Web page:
Citizens’ watchdogs: Guard votes, ensure peaceful power transition
The Center for People Empowerment in Governance (CenPEG) has joined the country’s biggest citizens’ watchdogs in calling for greater vigilance in the May 10 automated elections.
CenPEG, together with the Automated Election System Watch (AES Watch), National Movement for Free Elections (Namfrel), Kontra Daya, DLSU-Caucus and other groups, also pledged to support independent citizens’ organizations in working for a peaceful transition of political power.
The common pledge was made in a joint statement issued by the multi-sectoral groups during a media forum, Kapihan sa Ilustrado, Intramuros, Manila on March 23, 2010. (Please refer to the joint statement)
The media forum was hosted by the Catholic Media Network (CMN) of the Catholic Bishops Conference of the Philippines (CBCP) with Fr. Francis Lucas acting as moderator. The media forum also presented the election program of the Cebu-based Dilaab Foundation headed by Fr. Carmelo Diola.
Issuing the joint call were, among others, Alfredo Pascual, president of the University of the Philippines Alumni Association (UPAA) and co-convener of AES Watch; Bobby Tuazon, Director for Policy Studies of CenPEG and co-convener of AES Watch; Danny Magbual and David Balangue, Namfrel spokesperson and vice-chair, respectively; Fr. Joe Dizon, Kontra Daya (an anti-fraud group); and Sherwin Ona of the DLSU-Caucus.
The groups expressed their serious concerns over “the lack of proper safeguards plugged into the vulnerabilities of the AES especially its internal security systems, the alarming possibility of election failure due to the absence of mechanisms for voter verifiability, source code review, general instructions for legal adjudication, as well as imminent power and transmission failures and other critical problems.”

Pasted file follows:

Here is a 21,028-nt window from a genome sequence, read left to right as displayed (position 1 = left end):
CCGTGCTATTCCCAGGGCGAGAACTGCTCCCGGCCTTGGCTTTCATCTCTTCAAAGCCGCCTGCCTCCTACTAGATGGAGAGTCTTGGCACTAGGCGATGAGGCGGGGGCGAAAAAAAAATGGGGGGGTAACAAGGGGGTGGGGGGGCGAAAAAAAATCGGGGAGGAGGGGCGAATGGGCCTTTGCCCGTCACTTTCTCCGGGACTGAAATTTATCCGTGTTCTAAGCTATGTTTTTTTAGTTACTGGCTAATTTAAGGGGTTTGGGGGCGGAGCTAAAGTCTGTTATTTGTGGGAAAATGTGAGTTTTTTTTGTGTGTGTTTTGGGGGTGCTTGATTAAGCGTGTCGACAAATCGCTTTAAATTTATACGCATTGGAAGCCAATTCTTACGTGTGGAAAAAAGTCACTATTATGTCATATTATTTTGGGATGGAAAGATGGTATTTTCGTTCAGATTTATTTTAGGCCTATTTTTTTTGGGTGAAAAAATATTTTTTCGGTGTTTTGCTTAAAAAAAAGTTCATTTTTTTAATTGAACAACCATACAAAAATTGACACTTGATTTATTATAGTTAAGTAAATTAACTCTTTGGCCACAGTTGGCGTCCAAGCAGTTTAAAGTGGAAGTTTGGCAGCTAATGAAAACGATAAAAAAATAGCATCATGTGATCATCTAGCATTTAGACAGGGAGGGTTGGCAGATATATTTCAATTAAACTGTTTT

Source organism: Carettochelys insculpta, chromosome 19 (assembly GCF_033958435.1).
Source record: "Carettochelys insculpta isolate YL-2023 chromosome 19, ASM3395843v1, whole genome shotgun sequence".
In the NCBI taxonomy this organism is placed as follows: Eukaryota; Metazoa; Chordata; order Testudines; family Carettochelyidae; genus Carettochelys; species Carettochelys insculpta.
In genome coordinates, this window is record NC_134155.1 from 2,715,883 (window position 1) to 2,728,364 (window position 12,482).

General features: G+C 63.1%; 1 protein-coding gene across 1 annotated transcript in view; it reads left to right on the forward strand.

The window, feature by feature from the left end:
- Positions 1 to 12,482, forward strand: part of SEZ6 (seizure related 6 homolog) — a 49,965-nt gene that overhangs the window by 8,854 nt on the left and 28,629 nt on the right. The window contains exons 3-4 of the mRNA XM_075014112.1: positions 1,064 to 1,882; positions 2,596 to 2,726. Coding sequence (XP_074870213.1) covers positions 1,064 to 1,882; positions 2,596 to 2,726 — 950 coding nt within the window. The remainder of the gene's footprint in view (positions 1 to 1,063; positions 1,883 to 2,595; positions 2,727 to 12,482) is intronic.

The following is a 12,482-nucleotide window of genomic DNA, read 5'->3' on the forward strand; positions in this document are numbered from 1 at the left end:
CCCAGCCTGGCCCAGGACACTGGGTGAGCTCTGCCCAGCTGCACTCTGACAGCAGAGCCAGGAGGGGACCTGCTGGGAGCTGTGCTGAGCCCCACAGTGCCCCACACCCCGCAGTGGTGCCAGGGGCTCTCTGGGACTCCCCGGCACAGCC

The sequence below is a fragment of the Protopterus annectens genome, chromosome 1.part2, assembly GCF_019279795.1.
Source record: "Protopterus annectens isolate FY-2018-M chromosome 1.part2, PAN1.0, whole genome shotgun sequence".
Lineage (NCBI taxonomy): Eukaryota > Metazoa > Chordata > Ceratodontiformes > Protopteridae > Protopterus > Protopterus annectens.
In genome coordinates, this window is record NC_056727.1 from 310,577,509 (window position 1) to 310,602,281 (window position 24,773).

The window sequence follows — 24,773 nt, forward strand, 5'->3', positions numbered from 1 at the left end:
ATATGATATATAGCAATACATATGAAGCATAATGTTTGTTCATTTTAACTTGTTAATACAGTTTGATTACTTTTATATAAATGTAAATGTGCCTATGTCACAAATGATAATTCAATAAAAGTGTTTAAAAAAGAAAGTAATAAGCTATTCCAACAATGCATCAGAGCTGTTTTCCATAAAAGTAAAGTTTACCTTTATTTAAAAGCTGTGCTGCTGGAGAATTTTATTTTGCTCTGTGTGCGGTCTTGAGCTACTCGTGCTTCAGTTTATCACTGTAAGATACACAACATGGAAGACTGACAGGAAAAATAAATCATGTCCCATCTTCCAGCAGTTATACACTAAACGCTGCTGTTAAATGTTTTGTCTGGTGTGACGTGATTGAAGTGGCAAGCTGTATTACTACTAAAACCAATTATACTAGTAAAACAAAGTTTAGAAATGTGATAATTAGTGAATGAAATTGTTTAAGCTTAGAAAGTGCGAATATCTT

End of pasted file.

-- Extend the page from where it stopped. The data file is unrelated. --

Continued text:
They pledged “to support all initiatives by independent citizens’ groups to help achieve credible elections and ensure the peaceful transition of power on May 10.”
“More than ever,” Tuazon said in a separate statement, “greater vigilance is needed today to ensure the peaceful transition of power based on the sovereign will of the people.”
Faith and good intentions are not enough
AES Watch spokesperson Pascual said that “good intentions” and “faith in Comelec” are not enough as he emphasized the need to ensure the automated election system’s ability “to operate securely, properly, and accurately.”
Magbual, on the other hand, said that Namfrel will continue to watch the elections despite being denied accreditation by the Commission on Elections (Comelec).
Among the issues that Namfrel is closely monitoring, Magbual said, is the conduct of the random manual audit (RMA) before proclamation and ensuring the integrity of the voters’ list.
Fr. Dizon said Kontra Daya has for months forwarded its concerns to the Comelec but the poll body has failed to reply with satisfactory answers. Among the issues raised by the anti-fraud group were the 1.7 million ballots for the ARMM with no NPO security markings, the lack of material time to finish ballot printing, and the party lists with suspected ties to outgoing President Gloria Macapagal-Arroyo.
These are “uncertain” times, said Dizon. The lack of credibility of the incumbent administration, he said, is causing reasons for the people’s mistrust.
“We have a president who doesn’t want to leave,” he said.
The groups also echoed calls on the need to conduct another mock election.
“The mock election is an opportunity to convince the public that the system is working,” said Pascual.
Ona, meanwhile said, that mock elections should be “reality-based” – in sites which reflect the various conditions in the country and with 1,000 voters - and using “industry standard” practices.
Magbual criticized Comelec’s mock election last February 6 as a “mockery,” rather than a real mock election.
“When you use modern technology, simulate exactly what would happen on election day,” he said.
Dizon warned that “failure of elections is the more likely scenario” because of the “incompetence of Comelec.”
“We are now sharpening our focus on the political conditions that are fast shaping up,” said Tuazon, emphasizing that the political process at play will also determine the success or failure of the automated elections.
‘We are on a ‘disaster preparedness mode’ for the next 49 days,” Tuazon said. CenPEG News